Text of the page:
Benthic barriers 

Taken from Diet for a Small Lake


Benthic barriers, sometimes called benthic screens or bottom barriers, prevent plant growth by blocking the light required for growth. The barriers also provide a physical barrier to growth by reducing the space available for expansion and by preventing plants from germinating. Most aquatic plants under these barriers will be controlled if they are deprived of light for at least 30 days. Barriers should be installed during low-growth periods, usually in early spring after ice-out, since dense plant growth can make installation difficult.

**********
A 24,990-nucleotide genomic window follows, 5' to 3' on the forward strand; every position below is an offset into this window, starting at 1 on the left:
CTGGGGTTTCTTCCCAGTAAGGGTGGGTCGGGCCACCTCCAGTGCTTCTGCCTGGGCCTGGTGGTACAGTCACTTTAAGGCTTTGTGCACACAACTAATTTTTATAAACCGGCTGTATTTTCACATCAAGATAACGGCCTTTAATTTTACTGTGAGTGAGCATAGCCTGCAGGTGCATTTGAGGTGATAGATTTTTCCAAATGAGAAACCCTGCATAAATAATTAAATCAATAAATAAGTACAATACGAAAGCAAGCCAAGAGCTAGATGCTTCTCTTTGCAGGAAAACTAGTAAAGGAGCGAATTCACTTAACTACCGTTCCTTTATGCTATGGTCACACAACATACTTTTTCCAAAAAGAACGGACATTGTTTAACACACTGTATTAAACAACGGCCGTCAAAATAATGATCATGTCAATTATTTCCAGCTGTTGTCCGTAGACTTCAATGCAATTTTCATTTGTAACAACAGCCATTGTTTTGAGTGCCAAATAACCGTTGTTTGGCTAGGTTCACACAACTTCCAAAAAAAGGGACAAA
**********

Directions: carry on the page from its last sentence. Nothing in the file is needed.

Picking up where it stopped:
During the summer, barriers can be applied after physical removal of the plants. Barriers are most often used around docks, in swimming areas, or to open and maintain boat-access channels. Benthic barriers can be commercially purchased or homemade. They are usually made of materials that are heavier than water and are permeable to gases produced during the degradation of plant material. Commercial benthic barriers are made of plastic, fiberglass, nylon, or other non-toxic materials. Typical barriers from commercial vendors in New York State cover between 150 and 250 square feet. The narrow dimension ranges from 7 to 12 feet for installation in small spaces such as between docks. Homemade barriers can be opaque garden tarps with PVC pipe frames constructed to hold them in place. Barriers should be securely fastened to the bottom

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Image from diet for a small lake